27th Sep '14 11:57:57 AM Mdumas43073
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It was a popular belief in the 1970s that Welk was a "phony" - that his entire persona, including his difficulties with English and his apparent social conservatism, was a calculated ruse. Much of this belief arose from Welk's wavering accent, which seemed to be stronger on the show than in interviews, and his varying answers about his family's heritage. In reality Welk started out with a very strong accent and a poor grasp of English idiom, as his parents didn't speak English and his record at school (the only place he had heard English as a child) was spotty to poor. Stan Freberg's satire stung him into hiring an English tutor, but he soon found that his audience didn't want him to speak well; they preferred his old accent, so he "forgot" his lessons while on the air. As for his ancestry, it was difficult [[ColdWar at the time]] for any performer to admit that his parents had immigrated from Russia, even if they were (like Welk's) ''Volgadeutsch'' who had left decades before the Revolution. Like many other actors and musicians, he prevaricated and said instead that his ancestors came from Alsace, which (if one went back far enough) was strictly true.

to:

It was a popular belief in the 1970s that Welk was a "phony" - -- that his entire persona, including his difficulties with English and his apparent social conservatism, was a calculated ruse. Much of this belief arose from Welk's wavering accent, which seemed to be stronger on the show than in interviews, and his varying answers about his family's heritage. In reality Welk started out with a very strong accent and a poor grasp of English idiom, as his parents didn't speak English and his record at school (the only place he had heard English as a child) was spotty to poor. Stan Freberg's satire stung him into hiring an English tutor, but he soon found that his audience didn't want him to speak well; they preferred his old accent, so he "forgot" his lessons while on the air. As for his ancestry, it was difficult [[ColdWar at the time]] for any performer to admit that his parents had immigrated from Russia, even if they were (like Welk's) ''Volgadeutsch'' who had left decades before the Revolution. Like many other actors and musicians, he prevaricated and said instead that his ancestors came from Alsace, which (if one went back far enough) was strictly true.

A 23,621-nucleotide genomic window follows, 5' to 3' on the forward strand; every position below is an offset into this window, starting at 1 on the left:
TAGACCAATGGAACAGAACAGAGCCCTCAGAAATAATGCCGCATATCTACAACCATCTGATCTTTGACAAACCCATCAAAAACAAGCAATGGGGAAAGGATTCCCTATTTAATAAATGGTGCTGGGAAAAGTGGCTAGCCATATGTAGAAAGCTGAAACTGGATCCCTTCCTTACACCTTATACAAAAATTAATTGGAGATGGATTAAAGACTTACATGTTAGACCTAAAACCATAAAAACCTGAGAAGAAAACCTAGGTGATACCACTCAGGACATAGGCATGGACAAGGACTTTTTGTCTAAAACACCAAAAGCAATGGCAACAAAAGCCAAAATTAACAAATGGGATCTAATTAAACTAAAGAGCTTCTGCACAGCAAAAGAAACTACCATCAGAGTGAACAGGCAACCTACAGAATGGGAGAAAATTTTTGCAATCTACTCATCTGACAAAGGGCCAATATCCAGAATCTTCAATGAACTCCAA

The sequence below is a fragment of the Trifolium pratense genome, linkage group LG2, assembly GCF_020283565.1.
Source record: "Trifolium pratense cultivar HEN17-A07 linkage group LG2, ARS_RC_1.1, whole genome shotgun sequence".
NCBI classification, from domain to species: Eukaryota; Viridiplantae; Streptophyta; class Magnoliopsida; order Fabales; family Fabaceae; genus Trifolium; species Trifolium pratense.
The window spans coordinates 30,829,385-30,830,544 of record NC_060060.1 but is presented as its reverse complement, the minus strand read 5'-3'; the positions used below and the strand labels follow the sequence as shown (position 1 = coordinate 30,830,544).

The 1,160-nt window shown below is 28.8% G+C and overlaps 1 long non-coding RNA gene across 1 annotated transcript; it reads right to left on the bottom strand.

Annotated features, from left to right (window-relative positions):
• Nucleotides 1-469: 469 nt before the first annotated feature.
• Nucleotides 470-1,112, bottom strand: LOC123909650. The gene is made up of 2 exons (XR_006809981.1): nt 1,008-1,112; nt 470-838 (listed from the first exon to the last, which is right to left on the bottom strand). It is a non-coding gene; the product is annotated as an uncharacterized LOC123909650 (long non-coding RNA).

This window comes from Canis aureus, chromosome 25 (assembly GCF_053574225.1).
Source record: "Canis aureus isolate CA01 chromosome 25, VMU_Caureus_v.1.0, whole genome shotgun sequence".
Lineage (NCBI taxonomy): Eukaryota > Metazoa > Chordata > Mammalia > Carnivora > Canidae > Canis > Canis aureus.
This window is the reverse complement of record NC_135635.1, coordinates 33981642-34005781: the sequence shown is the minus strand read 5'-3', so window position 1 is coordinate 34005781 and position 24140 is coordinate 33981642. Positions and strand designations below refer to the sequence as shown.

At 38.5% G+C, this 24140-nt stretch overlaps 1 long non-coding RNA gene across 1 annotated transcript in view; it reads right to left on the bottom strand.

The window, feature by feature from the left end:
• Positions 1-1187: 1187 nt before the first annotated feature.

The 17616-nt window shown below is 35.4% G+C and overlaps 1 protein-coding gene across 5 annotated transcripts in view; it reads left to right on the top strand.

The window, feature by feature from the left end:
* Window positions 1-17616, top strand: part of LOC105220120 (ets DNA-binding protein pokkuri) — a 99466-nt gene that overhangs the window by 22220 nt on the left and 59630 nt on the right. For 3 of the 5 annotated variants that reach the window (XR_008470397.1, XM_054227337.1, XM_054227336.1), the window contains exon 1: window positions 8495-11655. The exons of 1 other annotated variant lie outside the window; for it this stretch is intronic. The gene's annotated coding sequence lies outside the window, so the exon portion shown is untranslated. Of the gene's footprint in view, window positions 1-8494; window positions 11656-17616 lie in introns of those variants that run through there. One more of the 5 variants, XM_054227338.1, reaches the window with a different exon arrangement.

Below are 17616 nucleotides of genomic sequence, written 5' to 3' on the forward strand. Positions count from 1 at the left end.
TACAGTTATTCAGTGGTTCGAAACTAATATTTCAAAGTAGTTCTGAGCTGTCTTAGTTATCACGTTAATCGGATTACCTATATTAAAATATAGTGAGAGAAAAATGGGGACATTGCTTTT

27th Sep '14 11:56:29 AM Mdumas43073
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Right from the beginning he found himself the target of satirists such as Creator/StanFreberg, whose ferocious sendup of the bandleader hurt him. (Freberg parodied Welk's poor English using the phrase "wunnerful, wunnerful", which Welk [[BeamMeUpScotty denied he'd ever said]]. Years later, though, he used it as the title of his autobiography.) He was later parodied in ''Magazine/{{MAD}}'' magazine and on ''SaturdayNightLive'' and {{SCTV}}.

to:

Right from the beginning he found himself the target of satirists such as Creator/StanFreberg, whose ferocious sendup of the bandleader hurt him. (Freberg parodied Welk's poor English using the phrase "wunnerful, wunnerful", which Welk [[BeamMeUpScotty denied he'd ever said]]. Years later, though, he used it as the title of his autobiography.) He was later parodied in ''Magazine/{{MAD}}'' magazine and on ''SaturdayNightLive'' ''Series/SaturdayNightLive'' and {{SCTV}}.
''Series/{{SCTV}}''.
27th Sep '14 11:55:46 AM Mdumas43073
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Right from the beginning he found himself the target of satirists such as Creator/StanFreberg, whose ferocious sendup of the bandleader hurt him. (Freberg parodied Welk's poor English using the phrase "wunnerful, wunnerful", which Welk [[BeamMeUpScotty denied he'd ever said]]. Years later, though, he used it as the title of his autobiography.) He was later satirized in [=MAD Magazine=] and on ''SaturdayNightLive'' and {{SCTV}}.

to: